Beginners in particular would benefit from the years of experience of a teacher in a music school since they really need to feel free to play the music to get confident.
For beginners (and also sometime for intermediate and advanced students), a free first session is often offered in a music school, so try this to see if it's what you need before choosing online or in-person lessons.
It's also crucial to think about what styles of guitar or music you're interested in - jazz, blues, classical, rock etc.
This can really change the experience you have in your lessons, since both the theory and practice will change the amount of time you spend on certain elements.
Talk to your teacher or school about this to figure out how to broach this in your lessons, and what levels you want to reach in each.
Main Types of Guitar
Regardless of whether you can read music or not, you'll know what a guitar sounds like. You hear them - bass, acoustic, electric, jazz, classical, steel string, nylon string - in songs all the time, since it's one of the best instruments for contemporary music due to its versatility.
The principal types of guitar you'll hear people play in rock, jazz, or pop music are:
If you think classical music is best for you, or enjoy the idea of singing along to a song by yourself in your free time, an acoustic guitar will strike a chord with you.
Such a style of guitar also lends itself well to the rock experience because it is versatile and easily accessible to play.
It best suits a solo artist and singer since it doesn't have the resonance of an electric guitar, so you're free to combine singing into your songs.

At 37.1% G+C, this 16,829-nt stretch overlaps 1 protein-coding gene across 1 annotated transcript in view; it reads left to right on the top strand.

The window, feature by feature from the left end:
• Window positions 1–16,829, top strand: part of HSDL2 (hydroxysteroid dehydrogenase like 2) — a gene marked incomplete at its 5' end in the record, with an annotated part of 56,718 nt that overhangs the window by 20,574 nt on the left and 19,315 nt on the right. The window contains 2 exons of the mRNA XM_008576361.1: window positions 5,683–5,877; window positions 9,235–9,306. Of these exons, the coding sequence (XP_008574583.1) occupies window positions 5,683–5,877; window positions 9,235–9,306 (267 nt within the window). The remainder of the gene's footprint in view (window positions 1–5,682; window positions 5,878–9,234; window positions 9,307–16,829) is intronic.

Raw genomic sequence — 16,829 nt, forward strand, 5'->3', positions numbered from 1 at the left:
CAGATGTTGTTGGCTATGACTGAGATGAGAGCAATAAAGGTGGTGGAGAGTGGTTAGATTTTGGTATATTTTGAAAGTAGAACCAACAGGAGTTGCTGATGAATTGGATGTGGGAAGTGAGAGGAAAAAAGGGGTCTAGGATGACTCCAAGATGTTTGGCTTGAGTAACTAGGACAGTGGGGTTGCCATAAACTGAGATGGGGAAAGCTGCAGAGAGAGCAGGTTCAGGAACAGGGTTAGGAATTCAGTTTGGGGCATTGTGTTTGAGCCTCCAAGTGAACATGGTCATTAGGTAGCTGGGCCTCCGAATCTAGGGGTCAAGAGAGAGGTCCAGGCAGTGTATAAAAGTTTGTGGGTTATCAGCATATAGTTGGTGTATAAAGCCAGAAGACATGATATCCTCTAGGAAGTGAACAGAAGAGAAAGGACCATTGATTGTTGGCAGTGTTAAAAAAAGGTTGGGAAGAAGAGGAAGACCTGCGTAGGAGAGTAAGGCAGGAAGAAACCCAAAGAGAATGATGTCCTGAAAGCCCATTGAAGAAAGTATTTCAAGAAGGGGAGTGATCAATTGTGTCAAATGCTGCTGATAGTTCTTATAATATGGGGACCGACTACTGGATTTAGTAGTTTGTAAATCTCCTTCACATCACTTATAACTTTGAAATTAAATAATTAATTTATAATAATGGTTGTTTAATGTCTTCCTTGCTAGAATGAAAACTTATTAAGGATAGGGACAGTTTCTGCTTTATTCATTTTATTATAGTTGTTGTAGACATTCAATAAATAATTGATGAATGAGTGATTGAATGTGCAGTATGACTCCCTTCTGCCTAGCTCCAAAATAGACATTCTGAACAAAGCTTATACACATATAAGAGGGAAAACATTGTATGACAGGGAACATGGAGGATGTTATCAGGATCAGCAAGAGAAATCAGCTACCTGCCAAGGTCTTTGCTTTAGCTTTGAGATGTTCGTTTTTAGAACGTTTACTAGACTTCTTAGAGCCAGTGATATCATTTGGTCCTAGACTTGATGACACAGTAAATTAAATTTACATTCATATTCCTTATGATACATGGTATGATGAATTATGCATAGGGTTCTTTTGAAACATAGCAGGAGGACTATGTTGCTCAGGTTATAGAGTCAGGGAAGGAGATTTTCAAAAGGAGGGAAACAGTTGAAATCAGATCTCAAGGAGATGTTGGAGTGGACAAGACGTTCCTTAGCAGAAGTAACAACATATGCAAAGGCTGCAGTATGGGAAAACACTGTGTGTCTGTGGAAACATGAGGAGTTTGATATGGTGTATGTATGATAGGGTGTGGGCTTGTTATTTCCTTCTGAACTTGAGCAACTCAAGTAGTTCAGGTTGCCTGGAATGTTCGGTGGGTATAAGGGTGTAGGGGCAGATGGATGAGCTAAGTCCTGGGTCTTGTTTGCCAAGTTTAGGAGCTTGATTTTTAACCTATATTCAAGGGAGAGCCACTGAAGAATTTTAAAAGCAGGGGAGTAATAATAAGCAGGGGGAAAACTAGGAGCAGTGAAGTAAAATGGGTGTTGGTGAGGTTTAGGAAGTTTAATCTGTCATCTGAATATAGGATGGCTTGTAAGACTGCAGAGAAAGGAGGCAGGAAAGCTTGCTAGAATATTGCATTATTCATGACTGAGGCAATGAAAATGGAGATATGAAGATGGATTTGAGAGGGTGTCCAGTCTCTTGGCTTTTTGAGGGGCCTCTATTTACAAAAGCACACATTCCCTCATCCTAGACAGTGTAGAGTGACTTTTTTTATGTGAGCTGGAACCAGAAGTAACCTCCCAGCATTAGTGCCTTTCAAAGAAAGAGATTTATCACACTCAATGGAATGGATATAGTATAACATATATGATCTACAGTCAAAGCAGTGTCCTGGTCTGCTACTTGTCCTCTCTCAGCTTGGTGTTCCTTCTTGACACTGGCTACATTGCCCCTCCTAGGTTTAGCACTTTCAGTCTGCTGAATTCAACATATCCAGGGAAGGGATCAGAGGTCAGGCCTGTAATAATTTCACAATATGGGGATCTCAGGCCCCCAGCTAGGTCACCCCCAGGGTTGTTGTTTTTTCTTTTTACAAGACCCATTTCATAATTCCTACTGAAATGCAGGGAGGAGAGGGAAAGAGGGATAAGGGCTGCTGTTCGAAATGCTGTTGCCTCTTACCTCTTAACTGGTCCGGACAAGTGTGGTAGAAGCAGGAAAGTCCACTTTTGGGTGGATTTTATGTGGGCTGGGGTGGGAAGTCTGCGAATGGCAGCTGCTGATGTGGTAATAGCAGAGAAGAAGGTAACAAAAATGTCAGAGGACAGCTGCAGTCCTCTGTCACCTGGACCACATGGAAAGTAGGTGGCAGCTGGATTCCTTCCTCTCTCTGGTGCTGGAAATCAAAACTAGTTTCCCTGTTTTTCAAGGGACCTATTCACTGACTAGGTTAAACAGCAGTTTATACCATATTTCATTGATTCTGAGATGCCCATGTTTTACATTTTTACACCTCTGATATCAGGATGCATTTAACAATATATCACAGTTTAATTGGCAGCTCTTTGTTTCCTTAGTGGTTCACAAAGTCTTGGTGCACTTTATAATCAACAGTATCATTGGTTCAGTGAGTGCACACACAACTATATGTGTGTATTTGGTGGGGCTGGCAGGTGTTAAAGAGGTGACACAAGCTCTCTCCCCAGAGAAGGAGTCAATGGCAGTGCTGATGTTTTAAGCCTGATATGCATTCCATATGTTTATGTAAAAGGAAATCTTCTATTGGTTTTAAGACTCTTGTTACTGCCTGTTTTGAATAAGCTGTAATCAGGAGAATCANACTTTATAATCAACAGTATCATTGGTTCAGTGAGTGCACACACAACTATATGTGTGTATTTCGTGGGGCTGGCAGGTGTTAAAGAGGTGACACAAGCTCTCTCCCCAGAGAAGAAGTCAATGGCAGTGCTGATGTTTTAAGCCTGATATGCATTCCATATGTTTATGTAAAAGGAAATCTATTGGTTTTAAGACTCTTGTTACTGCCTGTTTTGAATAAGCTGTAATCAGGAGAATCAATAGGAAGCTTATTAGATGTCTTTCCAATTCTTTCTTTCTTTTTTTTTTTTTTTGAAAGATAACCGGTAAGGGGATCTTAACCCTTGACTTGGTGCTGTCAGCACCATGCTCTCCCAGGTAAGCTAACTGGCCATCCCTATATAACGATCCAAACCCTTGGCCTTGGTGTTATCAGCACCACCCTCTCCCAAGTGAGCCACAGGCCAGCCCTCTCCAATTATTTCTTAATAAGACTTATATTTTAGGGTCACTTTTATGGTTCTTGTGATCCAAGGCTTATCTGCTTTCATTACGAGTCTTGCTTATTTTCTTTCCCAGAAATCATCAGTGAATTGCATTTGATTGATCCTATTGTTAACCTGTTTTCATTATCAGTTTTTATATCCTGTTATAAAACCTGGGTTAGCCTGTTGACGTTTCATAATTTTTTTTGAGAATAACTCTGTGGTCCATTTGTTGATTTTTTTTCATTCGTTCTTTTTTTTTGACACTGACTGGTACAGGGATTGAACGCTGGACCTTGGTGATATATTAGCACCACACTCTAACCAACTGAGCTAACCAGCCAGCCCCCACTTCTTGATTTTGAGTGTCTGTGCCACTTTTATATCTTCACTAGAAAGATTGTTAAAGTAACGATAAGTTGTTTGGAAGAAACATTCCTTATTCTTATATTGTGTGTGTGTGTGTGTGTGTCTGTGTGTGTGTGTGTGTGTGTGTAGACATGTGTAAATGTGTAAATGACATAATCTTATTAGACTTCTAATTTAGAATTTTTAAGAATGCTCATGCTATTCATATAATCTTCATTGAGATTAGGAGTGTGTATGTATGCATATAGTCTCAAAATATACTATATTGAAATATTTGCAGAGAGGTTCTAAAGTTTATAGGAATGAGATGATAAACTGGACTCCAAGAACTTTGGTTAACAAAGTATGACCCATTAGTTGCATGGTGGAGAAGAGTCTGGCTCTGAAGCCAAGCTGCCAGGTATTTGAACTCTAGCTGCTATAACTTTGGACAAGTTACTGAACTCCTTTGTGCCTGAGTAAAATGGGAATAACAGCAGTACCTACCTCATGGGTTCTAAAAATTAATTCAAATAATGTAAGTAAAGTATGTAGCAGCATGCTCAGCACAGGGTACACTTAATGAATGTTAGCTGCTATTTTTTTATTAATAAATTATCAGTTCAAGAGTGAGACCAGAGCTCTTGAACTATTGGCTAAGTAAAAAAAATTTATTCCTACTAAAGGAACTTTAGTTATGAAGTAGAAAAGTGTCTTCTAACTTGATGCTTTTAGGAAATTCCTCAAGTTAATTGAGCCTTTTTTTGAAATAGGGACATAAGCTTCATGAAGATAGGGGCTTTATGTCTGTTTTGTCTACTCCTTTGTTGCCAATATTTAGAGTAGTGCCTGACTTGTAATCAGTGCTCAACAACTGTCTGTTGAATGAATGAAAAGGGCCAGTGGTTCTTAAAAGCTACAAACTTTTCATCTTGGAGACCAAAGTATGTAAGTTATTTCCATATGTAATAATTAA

An acoustic guitar is often made of wood, and comes in various sizes, with a hollow interior, and 6 nylon or steel strings (E, B, G, D, A, E).
A chord with nylon strings is best for for flamenco, jazz, or classical, whereas steel string chords sound best with folk, country, and rock styles.
Ask your teacher or school and they'll be able to advise you on the type and size of guitar to consider to achieve your goals.
The bass guitar is the most misunderstood of the guitars.
The role of the person on the bass is to enhance the rhythmic experience, along with the person playing the drum.
Bass guitars have a deep tone, and aren't usually the centrepiece of a band since singing along with one is hard, and you're less free to drive the melody.
The bass is part of the guitar family, but only has 4 strings (E, A, D, G) in steel, nickel, or an alloy of both. More strings can be added to a bass guitar to increase its range however depending on its musical purpose in the ensemble at that time. The blend in the strings often adds a thumping like a drum to the music, giving it depth.
An electric guitar lesson with a teacher with years and years of experience is what you'll want to learn if you're wanting to become a rock star.